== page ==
Bundle Identifiers: This option maps to a bundle identifier of an app that has adopted Apple’s new SMAppService API. Check with the software vendor to know if this option can be used. (A quick way to get the Bundle ID of an app in Terminal:
osascript -e 'id of app "App Name"'.)
Bundle Identifier Prefixes: This option lets you configure one rule for multiple apps that have adopted Apple’s new SMAppService API. Again, you’ll need to check with the software vendor to know whether this option can be used.
Label: This is used for identifying launch agents and launch daemons. To find the label, inspect the plist files in
/Library/LaunchDaemons, and those same folders in any user's home folder or within an app bundle in macOS Ventura). You can also use the command
sudo launchctl list to find labels of actively loaded or running items.
Label Prefix: This is similar to the bundle identifier prefix, but for labels. For example, if you have several custom launch daemons running on your systems, all with labels like
com.myexamplecompany, you could specify that to allow all of your items to load.
Team Identifier: Most commercial software vendors sign their software with the same Apple Developer Team Identifier (also referred to as Team ID). Check their documentation for additional details.
Note: We recommend using the Team ID option whenever possible, as it is the most secure. Bundle identifiers and labels can potentially be spoofed by other software, but code-signing identities tied to Apple Developer Team Identifiers are foundational to macOS security and would be the most difficult to compromise or spoof. As of this writing, when using the Team ID, apps that add themselves or that users add to Login Items will also be disallowed from being toggled in System Settings. Use the app’s own preferences, or control-click on the Dock icon and use the Open at Login option under the Options menu as a workaround to toggle the item on or off.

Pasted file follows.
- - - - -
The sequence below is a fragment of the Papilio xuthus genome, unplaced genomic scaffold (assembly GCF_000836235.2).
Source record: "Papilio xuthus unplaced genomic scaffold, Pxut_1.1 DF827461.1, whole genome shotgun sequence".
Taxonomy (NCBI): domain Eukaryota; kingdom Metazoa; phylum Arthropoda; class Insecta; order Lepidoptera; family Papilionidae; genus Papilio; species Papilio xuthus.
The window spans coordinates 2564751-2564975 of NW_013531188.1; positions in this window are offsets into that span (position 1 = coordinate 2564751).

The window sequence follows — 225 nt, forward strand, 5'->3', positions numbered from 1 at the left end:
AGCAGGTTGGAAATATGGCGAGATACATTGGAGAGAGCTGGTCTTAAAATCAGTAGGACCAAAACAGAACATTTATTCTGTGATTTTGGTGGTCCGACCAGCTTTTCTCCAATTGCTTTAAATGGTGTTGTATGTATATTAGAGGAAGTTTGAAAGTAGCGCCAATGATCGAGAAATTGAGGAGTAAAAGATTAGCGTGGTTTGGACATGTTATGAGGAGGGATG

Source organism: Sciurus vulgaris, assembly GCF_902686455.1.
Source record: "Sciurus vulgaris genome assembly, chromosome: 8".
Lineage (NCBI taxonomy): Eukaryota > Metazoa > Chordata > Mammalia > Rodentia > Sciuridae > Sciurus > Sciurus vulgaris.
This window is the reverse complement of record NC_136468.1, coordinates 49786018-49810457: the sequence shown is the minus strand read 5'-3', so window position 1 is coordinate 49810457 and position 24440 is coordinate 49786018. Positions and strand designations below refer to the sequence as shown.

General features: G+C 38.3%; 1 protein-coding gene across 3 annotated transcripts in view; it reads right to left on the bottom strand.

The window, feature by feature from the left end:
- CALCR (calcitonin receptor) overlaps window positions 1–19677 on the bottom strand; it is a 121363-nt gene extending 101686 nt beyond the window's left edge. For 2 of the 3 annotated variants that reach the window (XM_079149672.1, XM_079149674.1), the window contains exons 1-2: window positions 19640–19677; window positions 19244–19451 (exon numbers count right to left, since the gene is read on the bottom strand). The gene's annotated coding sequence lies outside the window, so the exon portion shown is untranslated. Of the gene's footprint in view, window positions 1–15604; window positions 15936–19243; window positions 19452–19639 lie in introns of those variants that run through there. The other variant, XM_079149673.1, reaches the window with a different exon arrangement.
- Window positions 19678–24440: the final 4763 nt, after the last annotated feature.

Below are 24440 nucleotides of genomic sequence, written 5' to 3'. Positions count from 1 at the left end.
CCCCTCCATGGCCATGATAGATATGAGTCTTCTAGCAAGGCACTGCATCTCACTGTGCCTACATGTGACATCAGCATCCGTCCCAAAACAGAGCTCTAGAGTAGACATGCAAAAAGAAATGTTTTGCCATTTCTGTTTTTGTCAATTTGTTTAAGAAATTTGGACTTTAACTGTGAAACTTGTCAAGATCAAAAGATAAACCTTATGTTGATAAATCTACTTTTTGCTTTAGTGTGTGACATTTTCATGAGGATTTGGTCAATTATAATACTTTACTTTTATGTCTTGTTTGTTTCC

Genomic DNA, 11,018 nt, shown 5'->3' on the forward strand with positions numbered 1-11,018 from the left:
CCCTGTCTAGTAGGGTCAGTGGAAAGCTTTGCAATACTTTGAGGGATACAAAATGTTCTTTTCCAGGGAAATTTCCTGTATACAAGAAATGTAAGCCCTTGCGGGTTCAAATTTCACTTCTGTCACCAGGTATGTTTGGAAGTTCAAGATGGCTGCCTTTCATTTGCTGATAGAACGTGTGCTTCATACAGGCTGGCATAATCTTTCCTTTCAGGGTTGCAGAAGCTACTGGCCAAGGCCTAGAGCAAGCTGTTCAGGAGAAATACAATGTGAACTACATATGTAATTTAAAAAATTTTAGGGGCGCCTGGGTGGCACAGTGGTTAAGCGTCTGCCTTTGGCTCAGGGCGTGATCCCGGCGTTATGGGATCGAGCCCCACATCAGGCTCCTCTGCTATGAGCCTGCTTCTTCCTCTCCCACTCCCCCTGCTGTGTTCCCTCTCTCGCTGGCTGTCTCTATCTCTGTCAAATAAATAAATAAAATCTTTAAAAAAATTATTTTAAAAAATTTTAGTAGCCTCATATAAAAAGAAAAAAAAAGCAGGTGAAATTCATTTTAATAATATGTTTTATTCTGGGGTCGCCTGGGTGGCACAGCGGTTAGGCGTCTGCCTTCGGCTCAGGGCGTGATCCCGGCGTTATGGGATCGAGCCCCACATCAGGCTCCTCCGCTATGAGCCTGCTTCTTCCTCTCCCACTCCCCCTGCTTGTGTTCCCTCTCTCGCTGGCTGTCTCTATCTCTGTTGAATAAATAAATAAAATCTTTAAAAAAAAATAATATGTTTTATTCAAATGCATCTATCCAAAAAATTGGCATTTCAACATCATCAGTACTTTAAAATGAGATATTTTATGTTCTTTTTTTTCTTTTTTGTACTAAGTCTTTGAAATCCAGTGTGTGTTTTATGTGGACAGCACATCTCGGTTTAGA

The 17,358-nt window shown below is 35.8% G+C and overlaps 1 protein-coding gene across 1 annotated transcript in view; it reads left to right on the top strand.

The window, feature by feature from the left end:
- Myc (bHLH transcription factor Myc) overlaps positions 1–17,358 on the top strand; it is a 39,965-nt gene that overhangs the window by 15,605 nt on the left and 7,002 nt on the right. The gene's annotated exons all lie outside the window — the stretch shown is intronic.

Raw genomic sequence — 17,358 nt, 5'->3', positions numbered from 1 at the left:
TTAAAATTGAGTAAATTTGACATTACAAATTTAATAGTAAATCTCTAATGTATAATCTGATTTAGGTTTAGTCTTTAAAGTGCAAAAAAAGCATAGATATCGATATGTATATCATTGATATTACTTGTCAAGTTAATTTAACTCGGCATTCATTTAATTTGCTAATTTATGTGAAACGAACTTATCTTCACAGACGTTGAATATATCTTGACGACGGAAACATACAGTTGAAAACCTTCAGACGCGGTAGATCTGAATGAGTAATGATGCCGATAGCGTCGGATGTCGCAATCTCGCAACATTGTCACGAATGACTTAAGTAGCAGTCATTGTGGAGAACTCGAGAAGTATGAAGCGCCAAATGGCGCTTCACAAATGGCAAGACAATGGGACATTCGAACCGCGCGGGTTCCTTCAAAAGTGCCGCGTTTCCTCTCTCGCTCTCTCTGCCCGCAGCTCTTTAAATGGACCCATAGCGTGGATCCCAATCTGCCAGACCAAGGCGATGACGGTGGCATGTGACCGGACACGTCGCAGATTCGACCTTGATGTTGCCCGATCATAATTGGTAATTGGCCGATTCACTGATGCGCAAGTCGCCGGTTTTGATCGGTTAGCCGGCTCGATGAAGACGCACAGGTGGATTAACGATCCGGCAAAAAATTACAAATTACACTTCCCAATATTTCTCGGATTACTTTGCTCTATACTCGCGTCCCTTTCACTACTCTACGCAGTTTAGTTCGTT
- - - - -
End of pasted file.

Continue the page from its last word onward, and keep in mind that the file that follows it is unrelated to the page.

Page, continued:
Identifying all of the current login and background items configured on a Mac solely using what is shown in the System Settings interface might be challenging. Fortunately, it’s also possible to explore the configuration in Terminal with the command
sudo sfltool dumpbtm. That will provide more detailed information about each item, its parent, the location of the item, and more. We don’t have the space here to go through the full output of that command, but mapping it to what is shown in System Settings is straightforward. Apple also has provided additional documentation in Apple Platform Deployment.
Learn all about configuring Kandji’s new Login & Background Items library item in this support article. Note that Kandji will not install a Login & Background Items library item on a Mac until it is running macOS Ventura or later. Note also that Kandji itself is automatically configured so it can’t be turned off by users in System Settings; learn more about that in this support article. And if one of Kandji’s Auto Apps includes login or background items, Kandji automatically disallows users from being able to turn them off.
Kandji offered support for macOS Ventura the day Apple released it. The Kandji team is constantly working on solutions to streamline your workflow and secure all of your Apple devices. With powerful and time-saving features such as zero-touch deployment, one-click compliance templates, and plenty more, Kandji has everything you need to bring your Apple fleet into the modern workplace.